channels are engaged. Channel 1 offers Volume
and Gain knobs on top of the pedal, as well as
a treble roll-off on the side. Channel 2 features
Volume, Tone and Gain controls, all on the top
face of the unit. An easy-access battery compartment adorns the right side.
Plugging the Fernandes Strat into Channel 1
and the GS3 into the Tiny Terror set clean, I was
immediately blown away by how well that channel emulates the give of a tube amp on the
edge of breakup—a sound that eludes most
pedals. With the treble roll-off set at full treble,
backing off the gain gave a clean boost that
was virtually indistinguishable from the original British sound of the Orange head. Rolling
the treble off a bit turned it into a lush, more
American, clean tone.
Cranking Channel 1’s gain up full provided
excellent dynamic breakup that responded to
every variation of guitar volume knob or pick
pressure like a $3000 boutique amp. My tiny
ZT Lunchbox sounds very warm—for a digital
amp. Putting the GS3 in front of it removed
the last traces of solid-state sterility, and
turned it more tube-like.
Moving over to Channel 2, I found a wide range
of gain and tone available from the three simple
controls. The voicing is more aggressive than
Channel 1, and the amount of gain available is
considerably more substantial, though not into
serious metal territory. Combining the two channels offers an almost infinite variety of distortion
sounds from Dumble to Plexi. At every stage of
gain from the slightest boost to near the highest
grind, the GS3 remains dynamic.
Most distortions color your sound, but the GS3
offers a choice of transparency or many colors,
and is one of the most versatile, natural, and
flat-out terrific sounding overdrive devices I
have ever heard.
you’re looking for two incredibly
dynamic overdrive pedals in one box.
your distortion tastes tend toward
Click here to hear sound samples of
the pedal in action at
Jetter GS3 Dual Overdrive
The original Uni-Vibe was devised to provide guitarists with the sound of a rotating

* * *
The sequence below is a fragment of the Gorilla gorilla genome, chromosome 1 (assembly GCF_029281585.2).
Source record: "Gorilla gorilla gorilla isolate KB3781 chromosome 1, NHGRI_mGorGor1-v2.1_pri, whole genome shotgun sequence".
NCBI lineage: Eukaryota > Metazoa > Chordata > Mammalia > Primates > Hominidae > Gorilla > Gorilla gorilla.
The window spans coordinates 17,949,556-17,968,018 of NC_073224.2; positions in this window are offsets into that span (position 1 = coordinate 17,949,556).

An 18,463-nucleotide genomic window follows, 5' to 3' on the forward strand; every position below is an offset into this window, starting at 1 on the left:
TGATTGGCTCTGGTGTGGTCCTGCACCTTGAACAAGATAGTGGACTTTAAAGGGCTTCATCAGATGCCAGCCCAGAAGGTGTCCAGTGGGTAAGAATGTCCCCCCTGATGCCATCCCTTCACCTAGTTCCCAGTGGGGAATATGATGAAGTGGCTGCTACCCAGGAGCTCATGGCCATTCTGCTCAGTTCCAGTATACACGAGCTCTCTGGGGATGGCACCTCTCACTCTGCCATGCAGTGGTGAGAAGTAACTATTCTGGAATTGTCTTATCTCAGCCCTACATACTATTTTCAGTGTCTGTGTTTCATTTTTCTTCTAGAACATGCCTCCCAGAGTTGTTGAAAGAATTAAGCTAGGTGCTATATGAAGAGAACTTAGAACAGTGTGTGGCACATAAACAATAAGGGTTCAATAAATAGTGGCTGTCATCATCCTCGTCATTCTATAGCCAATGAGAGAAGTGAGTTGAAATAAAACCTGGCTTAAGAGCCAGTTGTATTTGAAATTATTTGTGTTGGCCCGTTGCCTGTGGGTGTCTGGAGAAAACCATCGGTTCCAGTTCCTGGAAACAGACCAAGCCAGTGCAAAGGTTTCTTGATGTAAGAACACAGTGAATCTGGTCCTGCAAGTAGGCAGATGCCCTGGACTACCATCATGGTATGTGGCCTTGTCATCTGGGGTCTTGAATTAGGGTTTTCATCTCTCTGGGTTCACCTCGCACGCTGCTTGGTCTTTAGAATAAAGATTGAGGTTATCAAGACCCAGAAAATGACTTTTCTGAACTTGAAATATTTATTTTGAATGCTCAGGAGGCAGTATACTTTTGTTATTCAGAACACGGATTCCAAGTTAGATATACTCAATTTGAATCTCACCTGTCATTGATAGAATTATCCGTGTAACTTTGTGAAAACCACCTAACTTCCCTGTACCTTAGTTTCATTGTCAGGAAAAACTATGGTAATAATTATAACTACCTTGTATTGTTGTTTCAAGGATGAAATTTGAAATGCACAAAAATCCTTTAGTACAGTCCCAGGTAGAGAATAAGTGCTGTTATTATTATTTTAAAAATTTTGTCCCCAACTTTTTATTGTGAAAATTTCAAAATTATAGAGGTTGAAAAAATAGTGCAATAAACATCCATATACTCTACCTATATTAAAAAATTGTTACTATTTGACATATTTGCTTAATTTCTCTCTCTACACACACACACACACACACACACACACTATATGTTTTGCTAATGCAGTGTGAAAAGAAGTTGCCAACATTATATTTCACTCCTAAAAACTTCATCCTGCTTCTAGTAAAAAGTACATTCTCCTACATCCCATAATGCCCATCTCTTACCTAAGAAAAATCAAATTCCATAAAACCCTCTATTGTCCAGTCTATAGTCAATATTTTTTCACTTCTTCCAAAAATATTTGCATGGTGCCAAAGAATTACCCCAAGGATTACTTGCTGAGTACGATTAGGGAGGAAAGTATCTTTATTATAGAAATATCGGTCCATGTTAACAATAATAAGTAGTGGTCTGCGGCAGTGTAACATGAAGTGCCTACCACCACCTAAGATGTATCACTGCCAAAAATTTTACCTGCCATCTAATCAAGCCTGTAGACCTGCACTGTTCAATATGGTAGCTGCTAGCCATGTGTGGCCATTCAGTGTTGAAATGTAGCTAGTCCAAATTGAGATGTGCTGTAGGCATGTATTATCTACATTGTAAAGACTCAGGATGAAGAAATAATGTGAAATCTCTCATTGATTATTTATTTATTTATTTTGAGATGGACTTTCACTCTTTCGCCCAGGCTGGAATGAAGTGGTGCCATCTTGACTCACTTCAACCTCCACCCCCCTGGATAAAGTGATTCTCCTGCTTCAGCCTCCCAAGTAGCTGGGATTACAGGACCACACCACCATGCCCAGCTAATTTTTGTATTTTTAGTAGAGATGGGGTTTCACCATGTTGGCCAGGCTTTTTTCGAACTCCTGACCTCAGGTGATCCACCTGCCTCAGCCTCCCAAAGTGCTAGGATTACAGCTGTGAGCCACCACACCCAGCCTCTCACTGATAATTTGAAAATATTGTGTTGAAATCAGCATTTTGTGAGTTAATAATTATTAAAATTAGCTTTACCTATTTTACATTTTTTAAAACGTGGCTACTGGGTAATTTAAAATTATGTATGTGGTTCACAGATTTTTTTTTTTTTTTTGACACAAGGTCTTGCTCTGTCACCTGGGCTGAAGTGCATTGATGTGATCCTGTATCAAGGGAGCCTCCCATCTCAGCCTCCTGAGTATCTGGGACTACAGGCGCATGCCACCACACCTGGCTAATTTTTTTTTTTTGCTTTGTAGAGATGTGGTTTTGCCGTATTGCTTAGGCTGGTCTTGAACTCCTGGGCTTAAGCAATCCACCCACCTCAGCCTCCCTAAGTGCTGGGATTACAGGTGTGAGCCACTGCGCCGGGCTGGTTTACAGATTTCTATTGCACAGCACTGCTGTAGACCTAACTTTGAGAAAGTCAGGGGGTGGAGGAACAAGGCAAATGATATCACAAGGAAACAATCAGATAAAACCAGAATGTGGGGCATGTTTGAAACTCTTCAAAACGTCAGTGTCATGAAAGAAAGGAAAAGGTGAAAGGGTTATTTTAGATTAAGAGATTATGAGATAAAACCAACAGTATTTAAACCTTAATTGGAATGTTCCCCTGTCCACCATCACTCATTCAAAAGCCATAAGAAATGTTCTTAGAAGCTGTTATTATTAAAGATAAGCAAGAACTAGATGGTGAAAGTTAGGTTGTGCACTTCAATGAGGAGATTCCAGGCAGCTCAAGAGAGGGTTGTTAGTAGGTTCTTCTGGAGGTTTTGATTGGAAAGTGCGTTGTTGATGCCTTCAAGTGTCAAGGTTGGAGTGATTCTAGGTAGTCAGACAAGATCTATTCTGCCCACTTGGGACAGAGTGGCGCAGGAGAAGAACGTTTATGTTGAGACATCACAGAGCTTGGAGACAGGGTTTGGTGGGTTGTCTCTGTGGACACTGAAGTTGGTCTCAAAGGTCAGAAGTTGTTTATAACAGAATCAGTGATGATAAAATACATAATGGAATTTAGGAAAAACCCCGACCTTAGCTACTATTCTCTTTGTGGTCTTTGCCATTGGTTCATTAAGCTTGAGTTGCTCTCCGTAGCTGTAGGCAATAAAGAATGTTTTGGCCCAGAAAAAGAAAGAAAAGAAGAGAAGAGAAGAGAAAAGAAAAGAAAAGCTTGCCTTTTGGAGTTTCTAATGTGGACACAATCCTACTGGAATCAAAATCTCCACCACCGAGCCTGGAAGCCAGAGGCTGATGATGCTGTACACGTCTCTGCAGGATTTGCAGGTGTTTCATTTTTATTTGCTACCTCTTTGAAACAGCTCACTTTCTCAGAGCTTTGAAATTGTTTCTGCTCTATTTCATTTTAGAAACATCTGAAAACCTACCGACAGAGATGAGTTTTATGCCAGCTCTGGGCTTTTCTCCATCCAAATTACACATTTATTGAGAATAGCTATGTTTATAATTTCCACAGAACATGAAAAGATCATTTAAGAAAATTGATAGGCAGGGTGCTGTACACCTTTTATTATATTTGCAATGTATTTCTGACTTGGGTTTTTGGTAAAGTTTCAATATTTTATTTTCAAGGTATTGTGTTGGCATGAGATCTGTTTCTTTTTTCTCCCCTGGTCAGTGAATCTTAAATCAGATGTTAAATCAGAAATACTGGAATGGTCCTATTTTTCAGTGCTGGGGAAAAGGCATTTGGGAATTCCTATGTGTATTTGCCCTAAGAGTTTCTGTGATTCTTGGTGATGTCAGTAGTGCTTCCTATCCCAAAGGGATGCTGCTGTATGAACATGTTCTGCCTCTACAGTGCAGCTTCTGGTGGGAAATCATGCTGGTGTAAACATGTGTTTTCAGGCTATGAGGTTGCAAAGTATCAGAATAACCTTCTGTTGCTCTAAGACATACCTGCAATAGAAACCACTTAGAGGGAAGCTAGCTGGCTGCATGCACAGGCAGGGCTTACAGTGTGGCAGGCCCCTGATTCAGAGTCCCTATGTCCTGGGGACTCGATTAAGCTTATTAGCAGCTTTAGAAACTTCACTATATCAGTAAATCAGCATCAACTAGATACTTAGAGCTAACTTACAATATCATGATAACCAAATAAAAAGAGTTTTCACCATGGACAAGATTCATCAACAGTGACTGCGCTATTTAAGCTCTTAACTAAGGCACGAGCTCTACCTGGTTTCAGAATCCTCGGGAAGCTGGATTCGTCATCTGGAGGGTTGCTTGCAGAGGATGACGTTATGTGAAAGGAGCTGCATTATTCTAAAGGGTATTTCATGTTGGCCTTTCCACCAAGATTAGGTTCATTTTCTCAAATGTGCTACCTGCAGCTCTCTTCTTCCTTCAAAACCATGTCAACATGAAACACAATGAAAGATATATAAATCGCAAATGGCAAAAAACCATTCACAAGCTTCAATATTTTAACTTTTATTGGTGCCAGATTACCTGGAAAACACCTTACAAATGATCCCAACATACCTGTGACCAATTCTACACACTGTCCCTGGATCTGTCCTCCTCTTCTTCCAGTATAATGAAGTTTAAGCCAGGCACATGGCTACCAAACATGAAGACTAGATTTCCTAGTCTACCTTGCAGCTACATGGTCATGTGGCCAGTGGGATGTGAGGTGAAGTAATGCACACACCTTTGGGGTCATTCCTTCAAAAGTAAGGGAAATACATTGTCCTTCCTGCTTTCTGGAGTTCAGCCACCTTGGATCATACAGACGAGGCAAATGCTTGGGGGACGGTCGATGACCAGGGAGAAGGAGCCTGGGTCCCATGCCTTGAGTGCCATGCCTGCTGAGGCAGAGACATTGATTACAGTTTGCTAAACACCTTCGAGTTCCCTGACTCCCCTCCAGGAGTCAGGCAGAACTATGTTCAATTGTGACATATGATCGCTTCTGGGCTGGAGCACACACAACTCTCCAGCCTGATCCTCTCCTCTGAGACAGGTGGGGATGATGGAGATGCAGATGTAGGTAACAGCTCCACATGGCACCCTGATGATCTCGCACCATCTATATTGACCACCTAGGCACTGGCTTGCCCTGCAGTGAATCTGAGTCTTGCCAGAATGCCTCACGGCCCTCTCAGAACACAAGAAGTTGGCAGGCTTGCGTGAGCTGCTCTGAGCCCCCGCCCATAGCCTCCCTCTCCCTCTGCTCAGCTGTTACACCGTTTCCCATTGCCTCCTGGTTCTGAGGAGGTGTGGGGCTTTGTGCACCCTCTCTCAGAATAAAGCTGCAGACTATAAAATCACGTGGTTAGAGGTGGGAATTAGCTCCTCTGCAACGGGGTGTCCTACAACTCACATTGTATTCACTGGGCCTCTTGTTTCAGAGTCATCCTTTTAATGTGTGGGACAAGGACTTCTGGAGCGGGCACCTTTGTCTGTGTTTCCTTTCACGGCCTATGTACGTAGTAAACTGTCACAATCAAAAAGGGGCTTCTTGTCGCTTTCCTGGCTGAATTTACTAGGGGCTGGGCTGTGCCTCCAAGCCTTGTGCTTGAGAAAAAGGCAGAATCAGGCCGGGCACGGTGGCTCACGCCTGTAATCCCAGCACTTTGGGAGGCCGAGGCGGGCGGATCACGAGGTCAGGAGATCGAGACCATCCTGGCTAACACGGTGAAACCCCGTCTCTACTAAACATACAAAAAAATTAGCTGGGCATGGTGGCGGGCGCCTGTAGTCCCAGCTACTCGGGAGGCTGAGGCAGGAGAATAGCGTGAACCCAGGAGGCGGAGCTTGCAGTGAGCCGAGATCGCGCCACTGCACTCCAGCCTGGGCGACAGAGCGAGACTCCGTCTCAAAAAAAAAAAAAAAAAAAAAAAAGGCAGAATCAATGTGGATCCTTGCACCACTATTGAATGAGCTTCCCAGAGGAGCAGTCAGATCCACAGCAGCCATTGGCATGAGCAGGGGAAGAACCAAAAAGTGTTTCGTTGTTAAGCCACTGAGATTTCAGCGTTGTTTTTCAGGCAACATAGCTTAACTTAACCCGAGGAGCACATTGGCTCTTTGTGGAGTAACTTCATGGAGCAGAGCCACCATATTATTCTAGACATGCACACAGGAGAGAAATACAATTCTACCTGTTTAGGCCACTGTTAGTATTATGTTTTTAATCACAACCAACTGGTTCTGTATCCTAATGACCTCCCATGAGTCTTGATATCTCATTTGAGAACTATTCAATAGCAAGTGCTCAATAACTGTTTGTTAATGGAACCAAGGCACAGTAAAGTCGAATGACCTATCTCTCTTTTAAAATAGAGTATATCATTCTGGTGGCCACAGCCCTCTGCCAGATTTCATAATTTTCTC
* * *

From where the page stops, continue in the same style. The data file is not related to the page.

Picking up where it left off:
speaker in a small box, replacing the massive
Leslie cabinet used by organists. While much
smaller, in pedal terms the Uni-Vibe and
most subsequent emulations remain fairly
large. Jetter’s Gear Vibe offers this sound in
the smallest package currently available.
Jeter has not reduced the size by skimping
on anything that might affect the sound.
Present is the classic four-stage, light-driven circuit that is essential for accurate
tone. High input impedance ensures that it
will not load down your guitar signal, and
unity gain output negates the need for a
volume control. This true-bypass unit operates on any high-quality 9V power supply.
In a pinch it will work with a battery for up
to an hour. The cryptically labeled knobs
are for speed and depth, while a single
pulsing status LED glows brighter for
intensity and faster for rate.
The tone of the Gear Vibe is, in a word,
vibe-o-licious. Most of the Hendrix and
Trower sounds we associate with the Uni-Vibe fall within a rather narrow range of
speed and depth and those tones are
amply covered here. As with the original, a
little grit post-Vibe helped to bring out the
sound, which was lush and warm.
Of course, something has got to give in
such a small package. What you won’t get
is stereo, and there are no real-time ramping or speed control options. Still, given